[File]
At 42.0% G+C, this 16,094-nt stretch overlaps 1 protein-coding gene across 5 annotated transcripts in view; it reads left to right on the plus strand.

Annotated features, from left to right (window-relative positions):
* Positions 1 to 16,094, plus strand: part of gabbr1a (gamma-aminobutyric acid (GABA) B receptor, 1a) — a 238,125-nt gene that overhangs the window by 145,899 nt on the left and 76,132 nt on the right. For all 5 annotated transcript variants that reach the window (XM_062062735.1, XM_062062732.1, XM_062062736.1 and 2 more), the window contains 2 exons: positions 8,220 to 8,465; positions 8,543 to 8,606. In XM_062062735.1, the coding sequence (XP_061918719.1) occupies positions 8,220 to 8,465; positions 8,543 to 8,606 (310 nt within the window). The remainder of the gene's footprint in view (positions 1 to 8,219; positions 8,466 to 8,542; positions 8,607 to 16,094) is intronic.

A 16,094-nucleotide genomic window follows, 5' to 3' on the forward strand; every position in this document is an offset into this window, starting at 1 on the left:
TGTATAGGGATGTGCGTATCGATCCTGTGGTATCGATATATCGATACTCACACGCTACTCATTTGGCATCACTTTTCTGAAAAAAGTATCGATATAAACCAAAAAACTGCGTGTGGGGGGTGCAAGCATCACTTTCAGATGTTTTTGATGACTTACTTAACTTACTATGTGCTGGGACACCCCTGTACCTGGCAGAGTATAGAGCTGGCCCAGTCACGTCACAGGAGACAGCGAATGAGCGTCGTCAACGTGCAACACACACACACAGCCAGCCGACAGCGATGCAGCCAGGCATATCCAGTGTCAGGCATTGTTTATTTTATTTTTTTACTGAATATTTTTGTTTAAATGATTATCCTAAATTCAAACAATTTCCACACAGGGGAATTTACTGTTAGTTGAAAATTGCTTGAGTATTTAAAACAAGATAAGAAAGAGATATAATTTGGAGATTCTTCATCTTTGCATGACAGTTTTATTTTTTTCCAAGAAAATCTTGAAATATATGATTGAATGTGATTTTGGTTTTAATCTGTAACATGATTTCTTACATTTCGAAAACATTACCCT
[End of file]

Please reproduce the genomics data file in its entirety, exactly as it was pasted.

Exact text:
At 42.0% G+C, this 16,094-nt stretch overlaps 1 protein-coding gene across 5 annotated transcripts in view; it reads left to right on the plus strand.

Annotated features, from left to right (window-relative positions):
* Positions 1 to 16,094, plus strand: part of gabbr1a (gamma-aminobutyric acid (GABA) B receptor, 1a) — a 238,125-nt gene that overhangs the window by 145,899 nt on the left and 76,132 nt on the right. For all 5 annotated transcript variants that reach the window (XM_062062735.1, XM_062062732.1, XM_062062736.1 and 2 more), the window contains 2 exons: positions 8,220 to 8,465; positions 8,543 to 8,606. In XM_062062735.1, the coding sequence (XP_061918719.1) occupies positions 8,220 to 8,465; positions 8,543 to 8,606 (310 nt within the window). The remainder of the gene's footprint in view (positions 1 to 8,219; positions 8,466 to 8,542; positions 8,607 to 16,094) is intronic.

A 16,094-nucleotide genomic window follows, 5' to 3' on the forward strand; every position in this document is an offset into this window, starting at 1 on the left:
TGTATAGGGATGTGCGTATCGATCCTGTGGTATCGATATATCGATACTCACACGCTACTCATTTGGCATCACTTTTCTGAAAAAAGTATCGATATAAACCAAAAAACTGCGTGTGGGGGGTGCAAGCATCACTTTCAGATGTTTTTGATGACTTACTTAACTTACTATGTGCTGGGACACCCCTGTACCTGGCAGAGTATAGAGCTGGCCCAGTCACGTCACAGGAGACAGCGAATGAGCGTCGTCAACGTGCAACACACACACACAGCCAGCCGACAGCGATGCAGCCAGGCATATCCAGTGTCAGGCATTGTTTATTTTATTTTTTTACTGAATATTTTTGTTTAAATGATTATCCTAAATTCAAACAATTTCCACACAGGGGAATTTACTGTTAGTTGAAAATTGCTTGAGTATTTAAAACAAGATAAGAAAGAGATATAATTTGGAGATTCTTCATCTTTGCATGACAGTTTTATTTTTTTCCAAGAAAATCTTGAAATATATGATTGAATGTGATTTTGGTTTTAATCTGTAACATGATTTCTTACATTTCGAAAACATTACCCT